We are coming off a fabulous week. After several months in the planning stage we finally took our trip to Glacier National Park.
As the time for our trip got closer and closer we had to consider alternate plans due to wildfires in the park and surrounding area. While the fires were no longer burning in the park, the air quality was extremely poor due to nearby fires. We decided to hope the rain in the forecast would materialize and stick to our plan. Flying in on Saturday, the mountains were covered in smoke and we could even see some areas smoldering. It was a very sobering to see the enormity of the wildfires.
Our first day the air had a campfire quality to it. Thankfully for everyone, rains moved in and the air cleared. The above pictures show the difference in air quality between Saturday (8/29) and Tuesday (9/1).
I absolutely love visiting the mountains. Pictures and documentaries can never give you anything close to the full experience. The vastness of it all is so impossible to capture.
While we spent most of our time in the park we did take a day to do “fun touristy stuff”. I put that in quotes because my family considers a high ropes course fun. A long time ago I heard a psychologist say, “Shared adversity strengthens relationships.” I decided to view the high ropes course as a chance to strengthen my relationship with my family – although I’m not sure it counts if they aren’t facing adversity. I happen to think it is a positive thing for the kids to see me get outside of my comfort zone and do things I’m not particularly good at. The ropes course had 4 levels of difficulty and the course rules said no one under 13 on the most difficult level so the boys and I did levels 1-3. The beginner courses were actually somewhat fun. E did the level 3 course with his dad and they had a good time. C and I found the level 3 course more challenging. We would have taken the chicken exit, if one had been offered, instead we ended up feeling proud of ourselves for completing the course.
One day we hiked around Swiftcurrent Lake. The Many Glacier Hotel is located along the shore and there are beautiful vistas all around the lake. As we were hiking back the tour boat went past. It was our first day hiking at altitude and while we faired okay for the hike we did, it was obvious the much longer hike I wanted to do wasn’t going to happen when combined with the car trip to get to the east side of the park.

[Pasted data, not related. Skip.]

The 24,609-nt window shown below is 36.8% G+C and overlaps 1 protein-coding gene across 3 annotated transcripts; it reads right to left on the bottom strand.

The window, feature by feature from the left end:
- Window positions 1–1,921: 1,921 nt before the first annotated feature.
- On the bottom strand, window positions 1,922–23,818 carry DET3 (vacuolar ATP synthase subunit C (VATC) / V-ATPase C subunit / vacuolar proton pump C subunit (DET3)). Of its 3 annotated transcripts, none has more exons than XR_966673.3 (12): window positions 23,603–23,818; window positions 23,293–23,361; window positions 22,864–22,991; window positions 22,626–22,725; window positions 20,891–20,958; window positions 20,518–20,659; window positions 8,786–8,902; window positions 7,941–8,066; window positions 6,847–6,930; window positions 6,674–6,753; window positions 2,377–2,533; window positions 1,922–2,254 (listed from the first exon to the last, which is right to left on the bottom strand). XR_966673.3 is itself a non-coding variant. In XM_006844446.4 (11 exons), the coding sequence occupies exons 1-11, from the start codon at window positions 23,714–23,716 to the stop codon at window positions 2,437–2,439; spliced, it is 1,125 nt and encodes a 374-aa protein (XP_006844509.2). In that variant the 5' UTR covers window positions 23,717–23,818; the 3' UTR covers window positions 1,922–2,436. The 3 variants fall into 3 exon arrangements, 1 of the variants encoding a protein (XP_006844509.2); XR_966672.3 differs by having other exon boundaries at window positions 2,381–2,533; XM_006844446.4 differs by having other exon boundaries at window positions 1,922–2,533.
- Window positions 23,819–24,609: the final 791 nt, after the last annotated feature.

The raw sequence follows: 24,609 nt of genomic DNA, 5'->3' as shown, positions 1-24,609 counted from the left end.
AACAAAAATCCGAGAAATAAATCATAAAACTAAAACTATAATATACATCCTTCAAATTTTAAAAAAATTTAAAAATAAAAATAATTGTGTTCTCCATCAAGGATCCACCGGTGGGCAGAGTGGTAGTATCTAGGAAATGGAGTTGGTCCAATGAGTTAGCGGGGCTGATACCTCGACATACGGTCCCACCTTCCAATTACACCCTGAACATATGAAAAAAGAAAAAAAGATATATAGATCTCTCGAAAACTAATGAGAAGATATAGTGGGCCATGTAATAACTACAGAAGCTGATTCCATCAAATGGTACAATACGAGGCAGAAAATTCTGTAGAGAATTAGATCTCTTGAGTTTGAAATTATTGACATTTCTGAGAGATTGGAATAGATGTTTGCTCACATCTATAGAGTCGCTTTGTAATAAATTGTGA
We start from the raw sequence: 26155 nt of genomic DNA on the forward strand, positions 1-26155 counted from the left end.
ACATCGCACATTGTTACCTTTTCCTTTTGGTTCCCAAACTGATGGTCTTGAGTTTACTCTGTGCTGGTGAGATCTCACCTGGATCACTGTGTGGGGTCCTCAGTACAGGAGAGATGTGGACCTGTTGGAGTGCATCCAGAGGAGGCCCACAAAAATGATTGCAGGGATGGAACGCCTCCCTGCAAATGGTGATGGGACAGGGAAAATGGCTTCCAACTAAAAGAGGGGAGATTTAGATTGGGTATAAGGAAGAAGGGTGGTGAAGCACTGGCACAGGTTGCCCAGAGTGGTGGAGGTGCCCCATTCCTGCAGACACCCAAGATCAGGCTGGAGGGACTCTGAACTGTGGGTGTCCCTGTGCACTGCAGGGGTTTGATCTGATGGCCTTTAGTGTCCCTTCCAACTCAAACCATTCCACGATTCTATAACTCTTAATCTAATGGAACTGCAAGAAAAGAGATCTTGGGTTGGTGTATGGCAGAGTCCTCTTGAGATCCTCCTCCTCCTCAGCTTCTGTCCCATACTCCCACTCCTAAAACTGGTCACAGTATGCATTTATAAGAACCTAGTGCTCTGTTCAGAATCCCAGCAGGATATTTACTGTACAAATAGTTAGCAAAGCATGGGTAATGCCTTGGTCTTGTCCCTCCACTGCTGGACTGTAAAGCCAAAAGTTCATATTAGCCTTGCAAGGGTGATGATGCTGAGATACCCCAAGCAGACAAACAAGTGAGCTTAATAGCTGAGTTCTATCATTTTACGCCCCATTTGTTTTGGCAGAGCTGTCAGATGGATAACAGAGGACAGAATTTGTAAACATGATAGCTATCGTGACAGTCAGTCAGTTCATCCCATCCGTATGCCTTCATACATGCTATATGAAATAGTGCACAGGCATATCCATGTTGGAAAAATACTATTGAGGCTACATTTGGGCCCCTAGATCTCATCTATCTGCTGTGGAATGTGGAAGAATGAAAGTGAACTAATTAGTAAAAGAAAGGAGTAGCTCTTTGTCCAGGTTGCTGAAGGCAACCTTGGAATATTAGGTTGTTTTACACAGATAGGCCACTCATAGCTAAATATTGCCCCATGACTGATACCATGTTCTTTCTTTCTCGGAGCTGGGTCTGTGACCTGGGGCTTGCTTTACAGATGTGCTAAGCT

The next day we took a chance to rest and just enjoy Lake McDonald. Even though the winds were blowing well in excess of 20 mph most of the time the boys still enjoyed playing at the edge of the water.
We drove around the lake to Apgar Village and it was apparent why this vantage point is such an iconic representation of Glacier Park. It is very near the west entrance, within a few yards of a parking lot, and stunningly beautiful.
Once we were acclimated to the climate and understood how we needed to prepare for hikes, we decided to explore a section of the Highline Trial from Logan Pass. When my husband mentioned the trail passed above Going to the Sun Road and a chain was provided as a handhold along the narrow passage, I nearly refused to go. Fortunately I knew it was probably our best chance to see a pika. Pikas are adorable little creatures that only live high in the mountains. All summer long they gather plant materials and dry them in little hay piles. They are lagamorphs, like rabbits and hares, and they happen to be C’s favorite animal.
That’s me inching my way along the Highline Trail. See the road down below? Thankfully that part of the trail was reasonably short.
We kept our hike along the Highline trail to a couple of hours so we could have a quick lunch in the car then hike the Hidden Lake trail on the other side of the Logan Pass. It was a steep climb up boardwalk stairs but the views of Hidden Lake were truly gorgeous.
We all had a good laugh when a ground squirrel ran right up to E. While entertaining it was a reminder that people do feed them, which is detrimental to their survival as the small creatures sometimes fail to store food for winter.
Another day we hiked to Avalanche Lake. The highlight of the day was seeing a bear at the shore of the lake.
We also saw loads of chipmunks along the trail.
Our rental cabin was very comfortable and homey. The owners live next door and their Labrador would come over and play with the boys every night. Our last night, Jake, the rental dog, stopped their game of fetch to tree a black bear! Quite a memory!
Tips for traveling to Glacier:
I was making our reservations about nine months in advance so I wasn’t able to piece together a cohesive in park stay and opted for a cabin outside the park. Most of the available lodging outside the park is on the west side which makes for a LONG drive to the Many Glacier and Two Medicine areas. I wish I had been able to split our stay between the east and west sides of the park. On the other had it was very nice to have a large cabin outside the park.
We opted for a fall trip due to scheduling, which made it easier to determine glacier versus seasonal snow, but we didn’t have views of snow capped mountains.
Good outdoor clothes that layer are a must.
Hope you enjoyed all the pictures!
(Special thanks to my husband who does almost all the photography when we are on vacation.)